• The auction can be cancelled
  • A bidder is entitled to withdraw his bid before it is accepted
  • No obligation to sell to the highest bidder

The laws regarding auctions are specifically mapped out in the Sales of Goods Acts, which state that an auction is only complete when the auctioneer declares it is complete, and until then, bids may be withdrawn.

Auctions ‘without reserve’

[10]A legal debate ensues when an auction is declared to be without reserve – does the auctioneer assume a legal obligation to sell to the highest bidder?

  • In Australia, an auction without reserve still does not alter the general rule. This was held in AGC (advances) Ltd v McWhirter[11].
    • Regardless of the announcement that the auction is without reserve, the auction is not an offer, and there is no obligation to sell to the highest bidder.
  • In England, an auction without reserve does constitute an offer to sell to the highest bidder.
    • By announcing the special conditions of the auction, the auctioneer offers to conduct the auction in a certain way, and the bidder accepts that way by bidding.
    • If the high bidder is not accepted by the auctioneer, the bidder may have legal cause to sue the auctioneer since.

Tenders

[12]A tender process involves each bidder submitting a single bid, without knowing what the other parties bid. A call for tenders is regarded as an invitation to treat, and the bids are regarded as offers.

However, similarly to auctions, the person calling for tenders may specify the terms of the process. Thus, if the person calling for tenders promises to accept the highest bid, the call for tenders will be regarded as an offer. This was discussed in Harvela Investments Ltd v Royal Trust of Canada (CI) Ltd.

Ticket Cases

[13]Ticket cases are examples of the need to ascertain when and where the contact has been formed, for purposes of jurisdiction or whether written conditions are a part of the contract.

The problem with usual transport tickets is that the written conditions are viewed by the other party only after he has bought the ticket. This defies the usual offer and acceptance rules: since the immediate assumption is that the contract is made when the ticket is bought, doesn’t this entail that the conditions are not a part of the contract?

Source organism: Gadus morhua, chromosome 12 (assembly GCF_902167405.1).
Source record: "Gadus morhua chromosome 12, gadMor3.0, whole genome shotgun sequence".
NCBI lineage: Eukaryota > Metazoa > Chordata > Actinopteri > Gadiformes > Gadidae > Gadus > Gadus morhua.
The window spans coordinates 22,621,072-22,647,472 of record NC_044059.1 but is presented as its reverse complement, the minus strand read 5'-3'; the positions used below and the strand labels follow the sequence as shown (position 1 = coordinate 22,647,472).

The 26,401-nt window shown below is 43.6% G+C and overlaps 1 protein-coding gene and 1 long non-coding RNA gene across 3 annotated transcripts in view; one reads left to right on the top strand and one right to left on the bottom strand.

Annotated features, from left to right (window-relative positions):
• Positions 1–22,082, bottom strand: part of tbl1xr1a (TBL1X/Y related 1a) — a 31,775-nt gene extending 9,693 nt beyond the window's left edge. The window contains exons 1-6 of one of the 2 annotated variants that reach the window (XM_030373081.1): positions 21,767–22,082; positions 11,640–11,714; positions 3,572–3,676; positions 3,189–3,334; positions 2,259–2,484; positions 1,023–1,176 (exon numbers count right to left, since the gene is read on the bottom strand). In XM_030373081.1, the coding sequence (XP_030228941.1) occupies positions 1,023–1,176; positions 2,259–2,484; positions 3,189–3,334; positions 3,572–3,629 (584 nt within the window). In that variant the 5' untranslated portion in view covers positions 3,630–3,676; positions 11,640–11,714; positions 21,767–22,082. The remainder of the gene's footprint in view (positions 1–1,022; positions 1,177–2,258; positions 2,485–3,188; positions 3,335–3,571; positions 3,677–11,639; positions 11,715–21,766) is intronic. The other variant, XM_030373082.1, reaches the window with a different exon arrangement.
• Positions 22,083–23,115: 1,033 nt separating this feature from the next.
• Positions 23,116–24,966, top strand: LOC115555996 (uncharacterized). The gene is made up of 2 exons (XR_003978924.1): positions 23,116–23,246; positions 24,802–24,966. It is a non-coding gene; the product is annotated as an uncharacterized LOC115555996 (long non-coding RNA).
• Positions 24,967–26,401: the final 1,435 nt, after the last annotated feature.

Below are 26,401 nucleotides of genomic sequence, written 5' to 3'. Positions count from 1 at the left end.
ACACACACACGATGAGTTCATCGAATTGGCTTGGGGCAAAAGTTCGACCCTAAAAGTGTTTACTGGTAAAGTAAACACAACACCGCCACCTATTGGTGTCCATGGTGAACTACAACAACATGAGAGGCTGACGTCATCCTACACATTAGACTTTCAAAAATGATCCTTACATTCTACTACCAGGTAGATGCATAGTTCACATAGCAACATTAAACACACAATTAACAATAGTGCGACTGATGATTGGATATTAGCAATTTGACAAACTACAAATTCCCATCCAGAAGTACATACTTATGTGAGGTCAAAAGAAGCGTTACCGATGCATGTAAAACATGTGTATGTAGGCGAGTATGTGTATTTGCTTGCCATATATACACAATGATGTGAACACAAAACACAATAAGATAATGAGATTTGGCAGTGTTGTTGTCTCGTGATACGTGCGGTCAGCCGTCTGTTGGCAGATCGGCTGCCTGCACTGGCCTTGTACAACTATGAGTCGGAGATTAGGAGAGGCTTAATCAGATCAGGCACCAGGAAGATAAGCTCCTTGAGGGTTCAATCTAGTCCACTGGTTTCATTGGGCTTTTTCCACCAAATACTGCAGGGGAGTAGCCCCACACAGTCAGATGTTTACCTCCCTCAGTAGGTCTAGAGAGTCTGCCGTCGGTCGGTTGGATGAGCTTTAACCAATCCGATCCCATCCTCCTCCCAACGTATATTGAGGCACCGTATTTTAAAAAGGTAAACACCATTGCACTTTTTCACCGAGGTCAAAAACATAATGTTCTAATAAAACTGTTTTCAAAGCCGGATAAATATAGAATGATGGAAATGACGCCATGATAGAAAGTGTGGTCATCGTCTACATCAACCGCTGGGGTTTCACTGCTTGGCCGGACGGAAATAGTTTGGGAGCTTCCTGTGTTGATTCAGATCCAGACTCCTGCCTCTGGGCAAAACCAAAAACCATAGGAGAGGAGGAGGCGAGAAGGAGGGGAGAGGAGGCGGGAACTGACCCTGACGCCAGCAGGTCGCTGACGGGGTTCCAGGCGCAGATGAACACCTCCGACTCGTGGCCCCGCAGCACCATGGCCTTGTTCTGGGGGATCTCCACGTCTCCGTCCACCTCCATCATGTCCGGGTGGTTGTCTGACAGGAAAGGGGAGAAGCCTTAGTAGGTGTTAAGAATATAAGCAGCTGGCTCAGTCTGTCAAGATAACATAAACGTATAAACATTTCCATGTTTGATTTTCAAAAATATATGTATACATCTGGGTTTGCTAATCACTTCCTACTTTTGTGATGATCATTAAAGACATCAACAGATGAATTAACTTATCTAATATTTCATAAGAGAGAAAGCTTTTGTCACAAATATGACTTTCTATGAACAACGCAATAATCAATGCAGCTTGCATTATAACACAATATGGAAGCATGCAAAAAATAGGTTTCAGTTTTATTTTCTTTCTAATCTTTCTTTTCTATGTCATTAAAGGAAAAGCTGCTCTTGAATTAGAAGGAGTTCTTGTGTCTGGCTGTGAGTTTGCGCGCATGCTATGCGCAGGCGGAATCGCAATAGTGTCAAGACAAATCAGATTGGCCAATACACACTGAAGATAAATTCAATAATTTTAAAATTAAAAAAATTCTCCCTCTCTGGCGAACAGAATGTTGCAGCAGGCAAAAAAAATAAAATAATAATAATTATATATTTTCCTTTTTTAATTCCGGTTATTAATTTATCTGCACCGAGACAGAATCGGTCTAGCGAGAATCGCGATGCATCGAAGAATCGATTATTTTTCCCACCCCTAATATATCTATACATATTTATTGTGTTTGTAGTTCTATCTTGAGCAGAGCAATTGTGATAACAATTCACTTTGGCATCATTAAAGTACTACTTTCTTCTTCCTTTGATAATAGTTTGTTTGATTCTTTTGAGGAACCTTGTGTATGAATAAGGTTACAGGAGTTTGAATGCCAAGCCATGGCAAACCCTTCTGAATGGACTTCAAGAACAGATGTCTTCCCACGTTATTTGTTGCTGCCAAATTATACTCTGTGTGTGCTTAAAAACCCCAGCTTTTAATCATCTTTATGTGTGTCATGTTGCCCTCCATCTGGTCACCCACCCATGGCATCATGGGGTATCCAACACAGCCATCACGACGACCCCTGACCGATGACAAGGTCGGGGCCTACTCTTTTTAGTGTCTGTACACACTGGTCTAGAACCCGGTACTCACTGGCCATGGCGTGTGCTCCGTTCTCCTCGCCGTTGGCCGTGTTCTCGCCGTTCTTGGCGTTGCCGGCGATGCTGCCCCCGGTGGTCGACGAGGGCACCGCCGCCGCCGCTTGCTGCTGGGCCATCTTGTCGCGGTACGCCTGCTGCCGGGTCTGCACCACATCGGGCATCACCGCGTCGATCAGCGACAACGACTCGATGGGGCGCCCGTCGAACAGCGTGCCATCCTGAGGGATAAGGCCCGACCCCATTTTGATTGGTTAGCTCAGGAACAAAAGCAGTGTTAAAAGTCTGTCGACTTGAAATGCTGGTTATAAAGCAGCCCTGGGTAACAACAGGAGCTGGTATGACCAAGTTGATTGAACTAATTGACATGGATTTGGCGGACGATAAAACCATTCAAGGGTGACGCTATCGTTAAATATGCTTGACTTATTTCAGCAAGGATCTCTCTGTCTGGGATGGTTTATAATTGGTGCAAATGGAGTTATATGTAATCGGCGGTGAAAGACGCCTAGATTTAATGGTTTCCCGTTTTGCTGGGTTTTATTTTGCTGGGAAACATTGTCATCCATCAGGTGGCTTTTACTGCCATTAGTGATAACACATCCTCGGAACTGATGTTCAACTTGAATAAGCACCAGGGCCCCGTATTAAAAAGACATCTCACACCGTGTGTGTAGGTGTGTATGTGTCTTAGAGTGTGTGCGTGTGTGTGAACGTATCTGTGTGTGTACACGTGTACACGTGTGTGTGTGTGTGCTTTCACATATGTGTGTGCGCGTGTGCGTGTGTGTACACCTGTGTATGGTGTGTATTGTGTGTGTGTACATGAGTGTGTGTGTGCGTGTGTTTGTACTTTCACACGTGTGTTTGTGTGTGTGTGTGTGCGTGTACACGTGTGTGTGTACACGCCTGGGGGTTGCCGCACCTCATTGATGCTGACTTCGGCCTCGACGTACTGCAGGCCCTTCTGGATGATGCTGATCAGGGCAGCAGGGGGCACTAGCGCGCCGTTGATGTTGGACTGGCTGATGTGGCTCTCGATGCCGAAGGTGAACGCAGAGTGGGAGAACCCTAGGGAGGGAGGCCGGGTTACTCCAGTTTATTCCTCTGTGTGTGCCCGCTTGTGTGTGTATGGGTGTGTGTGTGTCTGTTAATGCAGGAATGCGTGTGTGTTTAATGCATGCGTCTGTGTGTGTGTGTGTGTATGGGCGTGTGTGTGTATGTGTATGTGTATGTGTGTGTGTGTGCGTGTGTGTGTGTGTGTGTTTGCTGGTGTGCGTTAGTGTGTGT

The view held after MacRobertson Miller Airline Services v Commissioner of State Taxation (WA) is that the ticket only represents an offer made to the passenger, which he accepts by presenting himself for travel. No contract is formed by the purchase of the ticket alone.

Termination of an offer

There are four types of ways in which an offer could be terminated:

Withdrawal

General rule

[14]An offer can be withdrawn or revoked by the Offeror at any time before it is accepted by the Offeree. Even if the Offeror promises to hold the offer open for a certain amount of time, he can withdraw or revoke it at any time as long as it hasn’t been accepted.

Withdrawal of the offer is effective only once it has been communicated to the Offeree. The usual conditions of the postal rule (see below) do not apply here.

If the Offeree wants to ensure the offer is not withdrawn for a period of time, he will have to supply consideration (ie, give something of value). This practice is called an ‘option’.

Options

[15]If consideration has been given in return for a promise to hold an offer open, that promise will be binding (essentially, a unilateral contract is formed).

  • Parties are split into Grantor (Promisor) and Option Holder (Promisee)
  • The offer made by the Grantor cannot be revoked for the amount of time specified, and the Option Holder is entitled to accept it or not.

Lapse

[16]An offer can be terminated through a lapse of time. If a certain time period for which the offer will be open is expressly specified by the Offeror, the offer will be terminated after that time has lapsed.

  • If no time is specified, the offer can also lapse after a ‘reasonable amount of time’ has passed.
  • What constitutes ‘reasonable’ time is subjective to circumstances and subject matter of the offer.
  • Usually, verbal offers would lapse more quickly than formal or written offers.

Death of a party